The Douglas family were industrious Scots, who managed to pile up a fortune through various businesses in New York and London, and by farming in Scotland. Harriett's father, George Douglas, settled in New York City during the 1760's. George was one of four brothers who arrived in this country during that time. All were to become very wealthy. Two returned to Scotland and acquired large tracts of land in Galloway. William Douglas built Gelston Castle on his Scotland holdings, while brother James founded the town of Castle Douglas.
George Douglas was the only brother to permanently settle in America and eventually married a Margaret Corne, Harriett's mother. Margaret Corne was the daughter of a Captain Peter Corne, and a granddaughter of Dr. James Henderson, a Scottish physician who, for services rendered at Greenwhich Hospital in Britain, received a grant of 16,000 acres from King George II.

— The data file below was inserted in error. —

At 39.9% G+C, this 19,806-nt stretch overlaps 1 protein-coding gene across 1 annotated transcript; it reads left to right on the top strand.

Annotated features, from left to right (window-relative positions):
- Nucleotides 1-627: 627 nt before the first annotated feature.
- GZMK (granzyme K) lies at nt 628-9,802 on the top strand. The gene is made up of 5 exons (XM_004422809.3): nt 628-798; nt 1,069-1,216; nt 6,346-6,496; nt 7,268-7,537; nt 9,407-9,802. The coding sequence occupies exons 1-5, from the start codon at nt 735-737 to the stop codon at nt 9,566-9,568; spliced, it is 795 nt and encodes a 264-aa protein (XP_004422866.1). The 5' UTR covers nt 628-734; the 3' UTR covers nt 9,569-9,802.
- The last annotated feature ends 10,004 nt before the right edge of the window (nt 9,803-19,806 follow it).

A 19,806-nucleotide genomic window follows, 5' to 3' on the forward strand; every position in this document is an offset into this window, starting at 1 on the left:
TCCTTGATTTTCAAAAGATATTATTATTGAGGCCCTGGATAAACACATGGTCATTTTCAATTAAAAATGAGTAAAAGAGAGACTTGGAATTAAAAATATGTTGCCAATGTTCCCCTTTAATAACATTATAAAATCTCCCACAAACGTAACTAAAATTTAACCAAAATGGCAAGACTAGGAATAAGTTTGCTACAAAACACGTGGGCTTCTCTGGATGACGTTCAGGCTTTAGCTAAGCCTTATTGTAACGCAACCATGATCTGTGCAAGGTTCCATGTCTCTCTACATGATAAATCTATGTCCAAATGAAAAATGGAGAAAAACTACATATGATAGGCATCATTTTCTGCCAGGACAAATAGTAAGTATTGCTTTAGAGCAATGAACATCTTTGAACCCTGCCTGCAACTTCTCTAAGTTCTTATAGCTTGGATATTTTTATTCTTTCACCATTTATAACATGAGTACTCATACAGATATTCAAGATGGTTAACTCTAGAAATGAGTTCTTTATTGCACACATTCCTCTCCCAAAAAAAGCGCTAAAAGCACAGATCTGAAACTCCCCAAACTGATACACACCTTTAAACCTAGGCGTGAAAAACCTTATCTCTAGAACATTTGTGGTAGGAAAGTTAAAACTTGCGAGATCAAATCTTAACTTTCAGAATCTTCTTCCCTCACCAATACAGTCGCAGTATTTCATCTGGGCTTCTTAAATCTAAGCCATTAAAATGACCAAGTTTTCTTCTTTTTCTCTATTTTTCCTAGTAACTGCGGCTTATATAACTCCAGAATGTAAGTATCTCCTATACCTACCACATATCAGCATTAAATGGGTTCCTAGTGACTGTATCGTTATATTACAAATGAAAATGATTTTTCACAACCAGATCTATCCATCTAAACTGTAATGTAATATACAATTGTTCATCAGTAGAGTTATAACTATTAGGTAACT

Dr. Henderson travelled to America hoping to build a country house on the grant, but apparently learned it was a wild and desolate area inhabited only by Mohawk Indians. It was then that he built a home in New York City, and called it Greenwich House, located on Greenwich Street in an area now known more familiarly as Greenwich Village.
The royal grant descended to Harriett's mother Margaret Corne, Dr. Henderson's granddaughter, the first of the Henderson heirs to visit the family holdings overlooking the Mohawk Valley. The land was partly cleared, a survey had been made, and Margaret, with her husband, George Douglas, built a small summer cottage.